Why our minds have probably evolved as far as they can go

Illustration for article titled Why our minds have probably evolved as far as they can go

Humans evolving into hyper-intelligent beings is a powerful idea in science fiction, but that's probably where the idea will have to stay. Our brains have reached an evolutionary "sweet spot", and we can't get much smarter without making major trade-offs.


That's the finding of psychologists Thomas Hills of the University of Warwick and Ralph Hertwig of the University of Basel. They have examined a number of studies, and they have come to one inescapable conclusion: there's a steep price to pay for enhanced brainpower, and it's almost certainly not a good deal from an evolutionary perspective.

They point to how groups of people with enhanced cognitive abilities - including "savants, people with photographic memories, and even genetically segregated populations of individuals with above average IQ" - and these groups generally suffer from much higher rates of cognitive disorders like autism, extreme synesthesia, and other neural disorders. The researchers also point to attention-focusing drugs like Ritalin, which can really help people with ADD but can actually decrease performance when taken by people with normal attention spans.

Dr. Hillis explains their conclusions:

"These kinds of studies suggest there is an upper limit to how much people can or should improve their mental functions like attention, memory or intelligence. Take a complex task like driving, where the mind needs to be dynamically focused, attending to the right things such as the road ahead and other road users — which are changing all the time. If you enhance your ability to focus too much, and end up over-focusing on specific details, like the driver trying to hide in your blind spot, then you may fail to see another driver suddenly veering into your lane from the other direction.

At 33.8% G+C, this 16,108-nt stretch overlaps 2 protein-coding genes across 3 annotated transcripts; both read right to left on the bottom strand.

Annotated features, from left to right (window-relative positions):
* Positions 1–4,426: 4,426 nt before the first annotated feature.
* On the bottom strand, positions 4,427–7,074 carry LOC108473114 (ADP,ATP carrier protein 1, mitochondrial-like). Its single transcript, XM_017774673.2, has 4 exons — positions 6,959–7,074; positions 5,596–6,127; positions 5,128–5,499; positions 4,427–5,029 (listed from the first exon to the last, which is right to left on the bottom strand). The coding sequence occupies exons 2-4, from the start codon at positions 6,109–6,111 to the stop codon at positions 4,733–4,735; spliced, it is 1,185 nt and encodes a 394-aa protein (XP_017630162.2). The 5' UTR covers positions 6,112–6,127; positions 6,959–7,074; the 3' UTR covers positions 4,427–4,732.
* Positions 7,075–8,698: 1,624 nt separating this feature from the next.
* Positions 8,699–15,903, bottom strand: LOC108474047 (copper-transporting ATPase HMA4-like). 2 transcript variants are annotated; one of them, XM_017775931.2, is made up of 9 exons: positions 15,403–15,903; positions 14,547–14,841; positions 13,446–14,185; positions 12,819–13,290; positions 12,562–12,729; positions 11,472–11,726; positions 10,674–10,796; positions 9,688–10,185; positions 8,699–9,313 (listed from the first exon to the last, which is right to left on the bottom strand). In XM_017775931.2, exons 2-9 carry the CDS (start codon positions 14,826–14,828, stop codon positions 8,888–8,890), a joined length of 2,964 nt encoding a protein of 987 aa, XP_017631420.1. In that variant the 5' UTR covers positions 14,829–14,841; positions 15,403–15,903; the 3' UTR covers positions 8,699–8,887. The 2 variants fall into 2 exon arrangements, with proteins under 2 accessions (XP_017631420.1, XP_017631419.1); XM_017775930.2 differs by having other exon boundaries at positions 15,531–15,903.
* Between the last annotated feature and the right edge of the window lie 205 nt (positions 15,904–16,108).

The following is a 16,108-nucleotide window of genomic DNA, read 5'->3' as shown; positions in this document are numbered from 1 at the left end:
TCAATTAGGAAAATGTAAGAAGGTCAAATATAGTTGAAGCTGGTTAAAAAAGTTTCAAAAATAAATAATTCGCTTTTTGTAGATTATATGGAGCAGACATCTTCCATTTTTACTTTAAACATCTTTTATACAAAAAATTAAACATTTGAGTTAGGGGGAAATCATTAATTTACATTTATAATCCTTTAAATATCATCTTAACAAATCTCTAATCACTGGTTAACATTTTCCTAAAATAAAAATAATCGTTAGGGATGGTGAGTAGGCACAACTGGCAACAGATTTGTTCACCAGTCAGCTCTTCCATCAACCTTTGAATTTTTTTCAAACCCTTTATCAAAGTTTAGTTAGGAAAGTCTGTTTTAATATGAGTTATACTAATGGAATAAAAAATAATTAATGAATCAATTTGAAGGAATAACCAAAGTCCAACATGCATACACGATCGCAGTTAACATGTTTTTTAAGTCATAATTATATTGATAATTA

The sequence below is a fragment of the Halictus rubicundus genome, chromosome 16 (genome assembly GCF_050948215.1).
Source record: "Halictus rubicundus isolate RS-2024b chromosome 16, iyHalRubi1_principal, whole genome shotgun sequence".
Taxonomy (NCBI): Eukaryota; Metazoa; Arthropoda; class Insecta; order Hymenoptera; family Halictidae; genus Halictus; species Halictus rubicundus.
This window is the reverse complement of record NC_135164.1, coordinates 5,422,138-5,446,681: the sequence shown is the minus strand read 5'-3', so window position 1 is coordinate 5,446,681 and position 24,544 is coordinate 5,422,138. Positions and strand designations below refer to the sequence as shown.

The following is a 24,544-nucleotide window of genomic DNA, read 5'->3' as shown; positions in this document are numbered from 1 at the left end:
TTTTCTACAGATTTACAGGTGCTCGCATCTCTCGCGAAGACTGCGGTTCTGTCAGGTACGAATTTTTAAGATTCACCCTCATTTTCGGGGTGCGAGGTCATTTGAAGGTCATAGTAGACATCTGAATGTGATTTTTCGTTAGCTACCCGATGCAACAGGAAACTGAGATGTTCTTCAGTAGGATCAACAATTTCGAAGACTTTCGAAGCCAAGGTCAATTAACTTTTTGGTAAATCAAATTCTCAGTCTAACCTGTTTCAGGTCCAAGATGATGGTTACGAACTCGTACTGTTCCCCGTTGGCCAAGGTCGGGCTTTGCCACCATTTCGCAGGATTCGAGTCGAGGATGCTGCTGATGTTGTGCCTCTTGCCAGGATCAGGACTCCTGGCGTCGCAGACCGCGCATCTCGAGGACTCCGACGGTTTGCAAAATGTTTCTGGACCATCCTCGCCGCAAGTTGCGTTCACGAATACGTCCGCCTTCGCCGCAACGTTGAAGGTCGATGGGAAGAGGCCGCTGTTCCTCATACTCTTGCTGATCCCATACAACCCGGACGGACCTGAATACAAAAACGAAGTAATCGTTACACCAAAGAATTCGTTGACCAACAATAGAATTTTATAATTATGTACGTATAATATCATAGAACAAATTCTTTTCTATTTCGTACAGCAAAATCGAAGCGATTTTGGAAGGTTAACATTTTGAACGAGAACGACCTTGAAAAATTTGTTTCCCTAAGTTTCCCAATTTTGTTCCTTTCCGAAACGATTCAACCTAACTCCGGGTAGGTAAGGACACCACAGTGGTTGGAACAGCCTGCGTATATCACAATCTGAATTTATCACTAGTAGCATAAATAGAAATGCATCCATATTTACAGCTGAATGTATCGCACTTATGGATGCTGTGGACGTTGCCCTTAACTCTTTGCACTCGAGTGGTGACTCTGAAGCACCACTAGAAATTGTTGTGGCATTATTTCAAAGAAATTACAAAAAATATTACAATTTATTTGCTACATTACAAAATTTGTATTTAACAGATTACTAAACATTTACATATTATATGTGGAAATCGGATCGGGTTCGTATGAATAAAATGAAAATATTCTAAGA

"Or if you drink coffee to make yourself more alert, the trade-off is that it is likely to increase your anxiety levels and lose your fine motor control. There are always trade-offs. In other words, there is a 'sweet spot' in terms of enhancing our mental abilities — if you go beyond that spot — just like in the fairy-tales — you have to pay the price."

Of course, this still leaves open the possibility that a more radical adaptation could open the way to dramatically increased intelligence - although what exactly that would be is anybody's guess - but it does appear that we've reached the limits of incremental intelligence growth.

Via Current Directions in Psychological Science. Image by pixeldreams.eu, via Shutterstock.



OK..this is going to sound like I am tooting my own horn...but this is my experience, and all experiences are equally valid right?

I have an almost photographic memory. I remember almost everything I pay attention to. I can tell your the fifth word on page 138 or the current edition of Starship Troopers for example.

I have trouble in social situations.

I can recite verbatim almost any lecture I attended, tell you the source from the notes I took in debate class, and recite what was said in my presences.

I don;t know why you are smiling.

I breezed through all my courses in college including calculus. I have had professors beg to have me stick around because I grasp the concept and see where new ones were forming. I can synthesis.

I have a list of rules I NEED to govern social reactions. Yes, I am frozen almost to inaction by meeting new people, and spend an hour performing or studying before I can talk to them.

I have over 100 movies memorized verbatim including framing, score, intonation, accent and motion in the scene. I have another 300 I can recall while they are running.

I don;t know why people touch.

I understand rocket science.

I joke I am the son of a German Pilot who was the son of a German Egineer, I am genetically close to Vulcan as you can get on this planet.

I spend my time with emotionality being either extremely hurt by people's rudeness, or not understanding that bullshit is part of social interaction.

I see the connections, everything, and that is my curse.

My wife has names for me, when she looks at me with sad eyes, and understands what it is like, she called me the Doctor, or Dr. Manhattan, or Sheldon. But at least like Sheldon, I can make people laugh :->